Educational Process: Introduction of New Technologies

Educational Process: Introduction of New Technologies

Professor Lyudmila Baeva, Dean of ASUs Department of Social Communications, has told us about arrangement of academic studies in Philosophy within united groups of students.

“The first part of the current educational experiment, which aims both to enhance the quality of our academic process by activating our students’ work and to introduce team, project, interactive, and creative techniques of students-related activities. This experiment was launched in September 2014.

The course of our lectures and seminars in Philosophy has been distributed as follows: our students submerged into this discipline deeply every Saturday during 4.5 hours. Their work was coordinated by a team of professors – four lecturers and four assistants, who were always in the lecture hall. Each lecture was divided into times; the rhythm of each time was 10 to 15 minutes. It was crucial to make each lecture bright, as Philosophy is personality-based knowledge; it goes from a heart to a heart. The aesthetic, visual aspect has helped our students master the material more productively and made the course more interesting. The percentage of the interactive component has soared: instead of usual 20 or 30 %, we set ourselves the task to achieve 100 % of interactivity at our lectures and 80 % at our seminars.

Let me give you sketch noting as an example. This technology helps accumulate the knowledge obtained at a lecture, create bright visual images, identify unique ideas, and involve concealed passive reserves. We also applied the method of “active second microphone”, thanks to which all the interested students could be heard by everyone. There was a mini survey after each lecture block; the young people voted with consoles. Attention, vivid interest, and the necessary level of activity were supported with intellectual and physical warm-ups familiar even for secondary school children.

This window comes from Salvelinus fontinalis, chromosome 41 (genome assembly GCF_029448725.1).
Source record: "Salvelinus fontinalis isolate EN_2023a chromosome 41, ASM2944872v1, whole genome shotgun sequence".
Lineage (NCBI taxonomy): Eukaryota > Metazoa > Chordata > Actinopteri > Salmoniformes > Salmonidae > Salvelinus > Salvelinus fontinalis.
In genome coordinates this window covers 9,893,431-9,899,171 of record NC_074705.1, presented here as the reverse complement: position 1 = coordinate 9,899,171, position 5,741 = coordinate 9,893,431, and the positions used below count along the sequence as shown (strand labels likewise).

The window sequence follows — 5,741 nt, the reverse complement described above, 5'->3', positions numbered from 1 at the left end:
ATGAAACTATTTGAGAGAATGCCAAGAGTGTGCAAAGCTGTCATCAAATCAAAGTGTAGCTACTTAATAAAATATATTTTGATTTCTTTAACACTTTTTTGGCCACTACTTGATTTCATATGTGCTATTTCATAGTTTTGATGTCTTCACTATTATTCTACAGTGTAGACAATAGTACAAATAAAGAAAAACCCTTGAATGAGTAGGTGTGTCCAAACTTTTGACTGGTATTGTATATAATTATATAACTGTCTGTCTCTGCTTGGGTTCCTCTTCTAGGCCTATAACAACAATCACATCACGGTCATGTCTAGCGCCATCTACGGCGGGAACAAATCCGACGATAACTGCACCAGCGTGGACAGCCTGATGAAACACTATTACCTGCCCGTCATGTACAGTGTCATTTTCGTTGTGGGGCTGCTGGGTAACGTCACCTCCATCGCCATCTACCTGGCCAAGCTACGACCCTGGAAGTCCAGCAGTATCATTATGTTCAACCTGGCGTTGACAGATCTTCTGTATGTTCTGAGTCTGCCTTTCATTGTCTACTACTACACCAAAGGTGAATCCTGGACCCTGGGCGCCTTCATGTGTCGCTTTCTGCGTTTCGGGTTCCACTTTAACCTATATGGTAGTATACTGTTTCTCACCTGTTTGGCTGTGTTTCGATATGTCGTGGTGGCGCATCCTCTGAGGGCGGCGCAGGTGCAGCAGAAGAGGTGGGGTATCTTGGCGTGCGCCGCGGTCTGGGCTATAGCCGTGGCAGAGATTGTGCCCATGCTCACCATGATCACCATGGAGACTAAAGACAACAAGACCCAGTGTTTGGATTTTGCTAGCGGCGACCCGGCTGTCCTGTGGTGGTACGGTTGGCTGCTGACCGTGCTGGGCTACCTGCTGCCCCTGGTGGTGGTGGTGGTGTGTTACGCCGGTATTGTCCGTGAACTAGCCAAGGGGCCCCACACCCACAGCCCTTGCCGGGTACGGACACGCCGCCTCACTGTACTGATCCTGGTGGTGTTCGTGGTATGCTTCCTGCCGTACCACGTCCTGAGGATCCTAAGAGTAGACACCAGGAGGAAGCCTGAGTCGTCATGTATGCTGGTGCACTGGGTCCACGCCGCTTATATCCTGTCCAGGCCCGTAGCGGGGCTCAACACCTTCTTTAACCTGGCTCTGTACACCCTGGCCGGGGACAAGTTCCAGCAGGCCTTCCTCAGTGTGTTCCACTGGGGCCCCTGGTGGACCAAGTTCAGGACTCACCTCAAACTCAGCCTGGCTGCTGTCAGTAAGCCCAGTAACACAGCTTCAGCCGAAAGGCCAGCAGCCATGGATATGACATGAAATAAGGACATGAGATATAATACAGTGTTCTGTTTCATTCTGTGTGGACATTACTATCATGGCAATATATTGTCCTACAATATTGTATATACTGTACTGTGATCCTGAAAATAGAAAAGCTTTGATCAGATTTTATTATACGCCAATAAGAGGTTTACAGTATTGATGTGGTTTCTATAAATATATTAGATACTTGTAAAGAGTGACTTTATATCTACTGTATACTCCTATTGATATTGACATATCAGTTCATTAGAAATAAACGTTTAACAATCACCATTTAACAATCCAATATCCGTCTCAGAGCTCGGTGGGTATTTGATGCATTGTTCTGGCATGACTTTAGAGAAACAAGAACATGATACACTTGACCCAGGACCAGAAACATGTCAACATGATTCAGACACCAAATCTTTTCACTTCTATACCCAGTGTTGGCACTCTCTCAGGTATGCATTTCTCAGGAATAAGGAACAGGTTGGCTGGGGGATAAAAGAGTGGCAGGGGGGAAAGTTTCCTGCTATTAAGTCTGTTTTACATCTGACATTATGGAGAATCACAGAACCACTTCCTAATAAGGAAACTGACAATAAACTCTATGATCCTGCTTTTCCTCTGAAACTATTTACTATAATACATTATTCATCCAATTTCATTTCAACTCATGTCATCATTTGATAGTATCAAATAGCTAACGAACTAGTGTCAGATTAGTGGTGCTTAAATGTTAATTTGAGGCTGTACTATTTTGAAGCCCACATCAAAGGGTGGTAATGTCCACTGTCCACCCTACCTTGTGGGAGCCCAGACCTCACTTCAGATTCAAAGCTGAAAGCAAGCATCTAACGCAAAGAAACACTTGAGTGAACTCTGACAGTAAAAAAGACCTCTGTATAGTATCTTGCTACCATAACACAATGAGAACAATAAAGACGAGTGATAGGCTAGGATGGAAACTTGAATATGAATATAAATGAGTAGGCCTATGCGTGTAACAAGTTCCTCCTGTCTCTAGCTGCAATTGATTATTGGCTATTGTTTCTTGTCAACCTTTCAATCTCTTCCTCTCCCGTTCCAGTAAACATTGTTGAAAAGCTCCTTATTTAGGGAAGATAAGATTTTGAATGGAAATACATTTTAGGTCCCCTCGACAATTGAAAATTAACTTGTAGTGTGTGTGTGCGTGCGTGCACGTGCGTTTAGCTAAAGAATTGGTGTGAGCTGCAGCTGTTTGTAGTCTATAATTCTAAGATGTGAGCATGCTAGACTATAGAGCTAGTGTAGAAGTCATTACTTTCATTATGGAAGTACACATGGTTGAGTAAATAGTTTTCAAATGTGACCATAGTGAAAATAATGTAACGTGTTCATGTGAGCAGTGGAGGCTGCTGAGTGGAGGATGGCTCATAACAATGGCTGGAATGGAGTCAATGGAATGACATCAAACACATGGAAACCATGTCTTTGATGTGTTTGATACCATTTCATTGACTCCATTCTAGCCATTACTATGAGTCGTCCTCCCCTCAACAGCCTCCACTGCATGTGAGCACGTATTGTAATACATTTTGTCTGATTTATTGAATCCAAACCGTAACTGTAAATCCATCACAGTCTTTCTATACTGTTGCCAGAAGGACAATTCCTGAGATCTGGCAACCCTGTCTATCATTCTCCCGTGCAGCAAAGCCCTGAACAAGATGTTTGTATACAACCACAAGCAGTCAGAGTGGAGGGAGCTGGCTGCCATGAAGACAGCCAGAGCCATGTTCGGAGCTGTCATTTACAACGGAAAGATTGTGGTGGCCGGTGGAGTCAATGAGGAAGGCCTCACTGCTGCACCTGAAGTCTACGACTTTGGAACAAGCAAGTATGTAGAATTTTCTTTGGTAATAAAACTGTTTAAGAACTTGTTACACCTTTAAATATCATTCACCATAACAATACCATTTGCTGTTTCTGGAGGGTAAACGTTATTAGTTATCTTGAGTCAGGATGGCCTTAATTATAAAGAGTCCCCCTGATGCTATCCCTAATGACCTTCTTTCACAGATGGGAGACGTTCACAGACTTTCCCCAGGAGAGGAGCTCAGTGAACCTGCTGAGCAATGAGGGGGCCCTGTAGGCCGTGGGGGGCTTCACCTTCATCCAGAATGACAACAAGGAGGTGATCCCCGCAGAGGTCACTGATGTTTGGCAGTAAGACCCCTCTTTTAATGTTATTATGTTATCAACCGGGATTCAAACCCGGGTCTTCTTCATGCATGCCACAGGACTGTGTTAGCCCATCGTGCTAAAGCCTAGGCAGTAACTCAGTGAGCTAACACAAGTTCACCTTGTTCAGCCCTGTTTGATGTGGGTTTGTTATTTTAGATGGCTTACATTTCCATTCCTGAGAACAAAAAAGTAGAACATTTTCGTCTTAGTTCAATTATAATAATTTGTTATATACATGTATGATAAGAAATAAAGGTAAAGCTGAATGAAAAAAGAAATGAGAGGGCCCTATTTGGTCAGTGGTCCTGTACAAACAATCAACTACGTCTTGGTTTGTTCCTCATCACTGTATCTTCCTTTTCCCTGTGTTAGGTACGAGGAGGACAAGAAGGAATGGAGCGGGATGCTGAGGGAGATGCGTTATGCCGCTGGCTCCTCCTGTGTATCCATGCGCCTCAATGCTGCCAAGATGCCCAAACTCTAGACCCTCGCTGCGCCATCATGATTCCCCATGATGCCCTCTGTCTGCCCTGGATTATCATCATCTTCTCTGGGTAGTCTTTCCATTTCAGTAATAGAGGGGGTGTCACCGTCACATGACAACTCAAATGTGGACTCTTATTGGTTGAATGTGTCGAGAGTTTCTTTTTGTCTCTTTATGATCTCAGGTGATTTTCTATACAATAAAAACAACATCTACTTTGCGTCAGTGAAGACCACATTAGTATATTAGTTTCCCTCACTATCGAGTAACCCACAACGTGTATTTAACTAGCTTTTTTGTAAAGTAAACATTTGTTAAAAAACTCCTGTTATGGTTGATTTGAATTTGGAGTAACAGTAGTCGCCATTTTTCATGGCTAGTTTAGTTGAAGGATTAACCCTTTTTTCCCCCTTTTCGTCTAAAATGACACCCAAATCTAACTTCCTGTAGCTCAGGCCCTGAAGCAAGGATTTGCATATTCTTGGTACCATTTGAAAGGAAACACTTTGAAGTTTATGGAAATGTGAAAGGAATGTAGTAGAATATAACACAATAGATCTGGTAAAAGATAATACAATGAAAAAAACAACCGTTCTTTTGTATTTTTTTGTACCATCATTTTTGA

The declared 100% level of interactivity has been achieved by meeting the teamwork principle. But to arrange such work among students, it’s necessary to demonstrate its features first. That’s why each teamwork class was delivered by two faculty staff members (an associate professor and an assistant), who showed how to interact and learn each other’s experience. The name of this principle is supervision.

Cinquain versification and a defense of creative photo projects, analyses of philosophical aphorisms and texts, responses by using materials of another person’s presentation, and chain oral tests – all these interactive methods awake creative thinking, help systemize knowledge, provide experience in group planning, and develop students’ skills and analyze and tackle real issues.

Final outcomes of this experiment will not reveal themselves at once, but I’d sum up its preliminary results. The first module is over, and all our students have passed their exams. We’re aware that results may be different at other stages, as the academic process depends on how often students attend classes and how actively they work in a lecture hall.

This large-scale experiment has already provided a lot of benefits for both our professors and students. As all the participants of the projects say, now it’d be uneasy now to return to standard forms of delivering lectures and seminars”.

Interviewed by N.I. Kirillova (the Innovative Laboratory of Information Linguistics of ASU)

Translated by E.I. Glinchevskiy (the Center of Translation Studies & Conference Interpreting “ASTLINK” of ASU)